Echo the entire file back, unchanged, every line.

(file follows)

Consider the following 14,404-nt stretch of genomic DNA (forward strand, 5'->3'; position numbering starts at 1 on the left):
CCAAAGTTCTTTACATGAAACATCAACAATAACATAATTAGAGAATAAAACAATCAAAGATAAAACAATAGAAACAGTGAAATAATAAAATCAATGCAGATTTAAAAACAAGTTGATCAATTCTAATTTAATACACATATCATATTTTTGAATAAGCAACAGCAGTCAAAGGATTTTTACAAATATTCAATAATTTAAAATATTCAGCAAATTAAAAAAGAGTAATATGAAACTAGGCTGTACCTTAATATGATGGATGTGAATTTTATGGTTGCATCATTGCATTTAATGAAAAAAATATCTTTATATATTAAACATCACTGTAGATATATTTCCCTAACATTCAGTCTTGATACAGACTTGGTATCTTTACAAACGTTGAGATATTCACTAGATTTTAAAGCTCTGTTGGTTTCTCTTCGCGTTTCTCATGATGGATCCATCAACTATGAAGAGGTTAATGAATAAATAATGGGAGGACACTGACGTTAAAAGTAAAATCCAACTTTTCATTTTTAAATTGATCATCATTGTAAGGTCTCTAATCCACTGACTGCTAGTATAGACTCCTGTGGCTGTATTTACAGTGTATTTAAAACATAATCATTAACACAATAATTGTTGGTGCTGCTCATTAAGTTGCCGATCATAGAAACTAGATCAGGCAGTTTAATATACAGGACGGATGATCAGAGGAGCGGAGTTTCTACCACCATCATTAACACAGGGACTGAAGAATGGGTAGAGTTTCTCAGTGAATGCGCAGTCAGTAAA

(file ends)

Consider the following 14,404-nt stretch of genomic DNA (forward strand, 5'->3'; position numbering starts at 1 on the left):
CCAAAGTTCTTTACATGAAACATCAACAATAACATAATTAGAGAATAAAACAATCAAAGATAAAACAATAGAAACAGTGAAATAATAAAATCAATGCAGATTTAAAAACAAGTTGATCAATTCTAATTTAATACACATATCATATTTTTGAATAAGCAACAGCAGTCAAAGGATTTTTACAAATATTCAATAATTTAAAATATTCAGCAAATTAAAAAAGAGTAATATGAAACTAGGCTGTACCTTAATATGATGGATGTGAATTTTATGGTTGCATCATTGCATTTAATGAAAAAAATATCTTTATATATTAAACATCACTGTAGATATATTTCCCTAACATTCAGTCTTGATACAGACTTGGTATCTTTACAAACGTTGAGATATTCACTAGATTTTAAAGCTCTGTTGGTTTCTCTTCGCGTTTCTCATGATGGATCCATCAACTATGAAGAGGTTAATGAATAAATAATGGGAGGACACTGACGTTAAAAGTAAAATCCAACTTTTCATTTTTAAATTGATCATCATTGTAAGGTCTCTAATCCACTGACTGCTAGTATAGACTCCTGTGGCTGTATTTACAGTGTATTTAAAACATAATCATTAACACAATAATTGTTGGTGCTGCTCATTAAGTTGCCGATCATAGAAACTAGATCAGGCAGTTTAATATACAGGACGGATGATCAGAGGAGCGGAGTTTCTACCACCATCATTAACACAGGGACTGAAGAATGGGTAGAGTTTCTCAGTGAATGCGCAGTCAGTAAA